The admission fee is included with regular museum fees: $7 for adults; $5 for students and seniors with ID; $4 for children ages 6 to 12, and free for museum members and children younger than 6. Parking is available across the street from the museum.
Unity on the Bay to hold gala
Unity on the Bay will host its Sixth Annual Gala at 7 p.m. on Nov. 14 in Jungle Island’s Treetop Ballroom, 1111 Parrot Jungle Trail.
According to the Rev. Chris Jackson, senior minister at the Unity on the Bay, the evening will include a cocktail reception; a silent auction, a three-course diner, and ‘world-class entertainment,’ In addition to the obvious benefit of raising funds for Unity and its programs, this is a great opportunity for our congregants to celebrate what we accomplish together throughout the year, for each other and for our community, while having lots of fun.”
Entertainment for the event will include Axis, a multicultural and musically diverse band, and Union Six, a sextet and band with a “barbershop style” repertoire.
Funds raised through sponsorships, bids, donations and ticket sales will support the several community outreach programs that Unity on the Bay supports throughout the year. “Such programs,” said Jackson, “make a difference in the community, positively impacting the homeless, youth in distress, children and adults with disabilities, and other groups facing challenge, hardships and transition.”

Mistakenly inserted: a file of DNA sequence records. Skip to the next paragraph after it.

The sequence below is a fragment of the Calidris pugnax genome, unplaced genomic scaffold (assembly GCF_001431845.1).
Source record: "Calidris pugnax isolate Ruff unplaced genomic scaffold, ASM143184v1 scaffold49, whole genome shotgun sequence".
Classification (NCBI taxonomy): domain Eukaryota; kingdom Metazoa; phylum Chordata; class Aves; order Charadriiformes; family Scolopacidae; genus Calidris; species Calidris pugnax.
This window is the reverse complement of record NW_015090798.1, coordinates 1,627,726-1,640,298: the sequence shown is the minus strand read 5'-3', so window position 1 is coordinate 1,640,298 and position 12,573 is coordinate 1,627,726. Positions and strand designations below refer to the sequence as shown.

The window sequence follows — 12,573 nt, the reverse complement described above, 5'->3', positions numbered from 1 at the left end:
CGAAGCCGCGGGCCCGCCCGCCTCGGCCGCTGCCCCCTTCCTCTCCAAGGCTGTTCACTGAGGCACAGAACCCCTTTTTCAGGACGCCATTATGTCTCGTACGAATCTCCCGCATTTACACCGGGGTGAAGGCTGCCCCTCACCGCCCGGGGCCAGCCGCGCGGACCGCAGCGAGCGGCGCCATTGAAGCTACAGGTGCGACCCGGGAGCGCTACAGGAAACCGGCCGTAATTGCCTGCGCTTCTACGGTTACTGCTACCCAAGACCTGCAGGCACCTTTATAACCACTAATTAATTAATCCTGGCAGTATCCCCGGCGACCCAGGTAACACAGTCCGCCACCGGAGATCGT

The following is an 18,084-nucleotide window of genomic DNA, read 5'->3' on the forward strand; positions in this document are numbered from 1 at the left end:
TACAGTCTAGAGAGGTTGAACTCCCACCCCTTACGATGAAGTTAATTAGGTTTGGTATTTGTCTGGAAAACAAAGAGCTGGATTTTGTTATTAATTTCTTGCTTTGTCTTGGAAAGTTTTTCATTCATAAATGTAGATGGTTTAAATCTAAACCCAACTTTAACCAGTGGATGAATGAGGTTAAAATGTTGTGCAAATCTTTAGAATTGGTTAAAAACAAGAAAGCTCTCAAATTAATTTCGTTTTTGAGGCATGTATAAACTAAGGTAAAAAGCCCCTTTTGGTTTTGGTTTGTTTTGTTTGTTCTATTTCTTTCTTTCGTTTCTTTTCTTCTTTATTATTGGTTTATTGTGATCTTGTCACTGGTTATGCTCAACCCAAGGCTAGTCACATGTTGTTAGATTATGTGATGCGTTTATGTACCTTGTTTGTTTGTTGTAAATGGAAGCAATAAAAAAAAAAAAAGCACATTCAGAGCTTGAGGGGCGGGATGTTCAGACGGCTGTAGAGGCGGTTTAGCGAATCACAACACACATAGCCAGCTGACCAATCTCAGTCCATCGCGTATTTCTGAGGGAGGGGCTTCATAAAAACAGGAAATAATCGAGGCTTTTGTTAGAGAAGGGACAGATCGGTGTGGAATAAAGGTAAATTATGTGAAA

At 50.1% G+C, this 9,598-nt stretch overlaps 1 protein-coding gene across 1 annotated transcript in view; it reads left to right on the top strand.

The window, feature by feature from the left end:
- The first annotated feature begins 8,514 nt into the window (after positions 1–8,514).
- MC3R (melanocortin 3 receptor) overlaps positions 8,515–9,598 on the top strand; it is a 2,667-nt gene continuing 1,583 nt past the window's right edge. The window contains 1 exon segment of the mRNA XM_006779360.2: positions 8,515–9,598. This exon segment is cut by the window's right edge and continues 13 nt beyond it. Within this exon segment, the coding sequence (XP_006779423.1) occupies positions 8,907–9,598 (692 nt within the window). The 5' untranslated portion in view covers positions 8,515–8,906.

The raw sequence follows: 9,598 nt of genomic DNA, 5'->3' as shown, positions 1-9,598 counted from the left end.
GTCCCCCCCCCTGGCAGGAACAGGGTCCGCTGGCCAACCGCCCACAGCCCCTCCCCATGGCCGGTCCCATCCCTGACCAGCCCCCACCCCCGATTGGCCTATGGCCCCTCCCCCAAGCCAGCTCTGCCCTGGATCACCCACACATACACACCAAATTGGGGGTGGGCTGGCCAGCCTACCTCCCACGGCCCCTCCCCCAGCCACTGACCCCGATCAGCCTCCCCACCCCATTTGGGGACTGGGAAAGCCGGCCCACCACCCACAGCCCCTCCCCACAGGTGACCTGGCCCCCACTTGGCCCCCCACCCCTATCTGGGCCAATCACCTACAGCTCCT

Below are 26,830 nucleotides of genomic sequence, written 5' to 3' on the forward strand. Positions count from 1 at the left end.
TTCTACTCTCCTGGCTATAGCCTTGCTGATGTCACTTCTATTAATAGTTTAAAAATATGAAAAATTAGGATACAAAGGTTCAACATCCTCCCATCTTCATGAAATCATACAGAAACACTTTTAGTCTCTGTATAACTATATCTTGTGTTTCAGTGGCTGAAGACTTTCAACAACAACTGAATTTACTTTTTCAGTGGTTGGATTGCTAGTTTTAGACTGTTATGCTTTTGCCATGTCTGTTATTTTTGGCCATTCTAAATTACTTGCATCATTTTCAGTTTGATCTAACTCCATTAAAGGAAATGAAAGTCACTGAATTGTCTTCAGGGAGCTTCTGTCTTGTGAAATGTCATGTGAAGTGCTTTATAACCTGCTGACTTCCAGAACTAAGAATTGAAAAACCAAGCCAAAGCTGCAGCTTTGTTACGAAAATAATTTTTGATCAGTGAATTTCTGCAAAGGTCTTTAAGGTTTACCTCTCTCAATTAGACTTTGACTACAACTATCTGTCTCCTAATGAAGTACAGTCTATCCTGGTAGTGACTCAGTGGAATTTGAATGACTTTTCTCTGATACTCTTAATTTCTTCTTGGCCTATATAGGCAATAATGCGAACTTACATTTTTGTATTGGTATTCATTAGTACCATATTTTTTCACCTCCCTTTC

Dan Nichols, one of the country’s most dynamic, influential and beloved Jewish musicians, will give a free, outdoor concert at Temple Sinai at 7 p.m. Tuesday.
According to a press release from the synagogue, Nichols’ melodies have become an integral part of the spiritual and liturgical experience of countless individuals and Jewish communities.
The event will include food trucks with the on-site selling of dinners starting at 6 p.m. Although the event is free and open to the community, if you go, please bring a canned good as a donation for the Kosher Food Bank.
‘Creating a Mindful Nation’
The University of Miami will host a conversation with Congressman Tim Ryan at 5:30 p.m. Monday in the Newman Alumni Center, 6200 San Amaro Dr. on the university’s campus in Coral Gables. The Ohio Democrat will speak on: “Creating a Mindful Nation: A New Agenda for America.”
Ryan is dedicated to the practice of mindfulness. According to information from the university, he holds a weekly “Quiet Caucus” gathering for lawmakers and has been recognized for hosting a series of sessions featuring professional athletes and military veterans sharing stories about how mediation has helped them, mentally and physically.
Ryan is the author of “A Mindful Nation: How a Simple Practice Can Help Us Reduce Stress, Improve Performance, and Recapture the American Spirit.”
The event is free and open to the public with a RSVP. Call 305-284-1121 to RSVP.